Police would have the option of ticketing people for a range of minor offences — instead of laying criminal charges — under a plan that could yield significant savings for the cash-strapped justice system.
The idea has emerged from discussions fostered by the federal government on curbing the rising costs of policing, said Timothy Smith, a spokesman for the Canadian Association of Chiefs of Police.
Under the proposal, officers would have the option of ticketing people for offences such as causing a disturbance, public nudity, falsifying an employment record, soliciting prostitution, vagrancy or trespassing.
It builds on a resolution the Chiefs of Police passed last August that would give officers the discretion to issue a ticket under the Contraventions Act for possession of a small amount of cannabis.
"This is all part of the economics of policing initiative and the discussion that's taking place to find ways in which we can more efficiently handle these types of issues," Smith said in an interview.
"In the case of some of these other offences, should they be criminally charged or would a ticket be a better enforcement option for all those involved within the judicial system and policing? That's the kind of thinking that's going on."
Last January the federal Public Safety minister, on behalf of provincial and territorial counterparts, hosted a summit on the economics of policing that included officers and chiefs from across the country, government officials and academics.
Officials say the cost of policing is steadily rising — hitting more than $12 billion in 2010 — even though the crime rate is falling. Among the reasons: increases in police officer salaries, higher costs for equipment and fuel, and new challenges such as dealing with people who have mental health issues.
Participants are looking for efficiencies within police services, new models of community safety and possible savings within the broader justice system.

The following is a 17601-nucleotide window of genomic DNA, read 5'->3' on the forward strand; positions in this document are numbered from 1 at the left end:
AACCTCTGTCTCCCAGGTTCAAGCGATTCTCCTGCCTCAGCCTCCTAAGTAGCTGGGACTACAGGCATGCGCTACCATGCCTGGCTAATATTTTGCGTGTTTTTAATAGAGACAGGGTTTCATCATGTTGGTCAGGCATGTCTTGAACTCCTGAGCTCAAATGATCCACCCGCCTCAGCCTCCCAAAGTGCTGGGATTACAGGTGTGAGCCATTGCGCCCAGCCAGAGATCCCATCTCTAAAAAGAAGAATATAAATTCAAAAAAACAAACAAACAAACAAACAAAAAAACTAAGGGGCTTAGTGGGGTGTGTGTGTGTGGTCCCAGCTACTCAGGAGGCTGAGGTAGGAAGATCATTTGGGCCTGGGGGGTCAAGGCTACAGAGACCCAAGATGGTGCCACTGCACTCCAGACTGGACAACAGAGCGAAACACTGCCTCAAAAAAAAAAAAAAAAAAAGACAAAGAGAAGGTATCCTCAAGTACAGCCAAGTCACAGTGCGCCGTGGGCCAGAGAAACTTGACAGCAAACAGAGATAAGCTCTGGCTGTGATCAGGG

Giving someone a ticket for a relatively minor offence may be "more appropriate" than sending that person to criminal court, a process that "clogs the system up," said Mark Mander, police chief in Kentville, N.S.
Two of Mander's officers recently spent a full day in court and never ended up testifying, said Mander, head of the police chiefs' drug abuse committee.
"But they had to be there, right? We see that with even minor offences, where they're there all day and not having to testify."
He sees the ticketing option as another tool for police.
"But we also want to make sure that the police officers retain the right to lay the formal charge as well — so they still need that discretionary option, depending on the circumstances."
In late August, Prime Minister Stephen Harper said the government was looking very carefully at the notion of a ticketing proposal for a small amount of marijuana.
The police chiefs say they've heard nothing yet.
However, last month ministers responsible for justice and public safety from across Canada approved a common agenda to improve the efficiency and effectiveness of policing.
In addition, the Chiefs of Police plan a conference on mental health in March in Toronto to discuss the reality that police have become the social workers of the street. With supports for the mentally ill lacking, there is pressure on officers to pick up the slack — eating into scarce resources.
"That's another huge area that falls under this as well," Smith said. "So how can we improve those interactions?"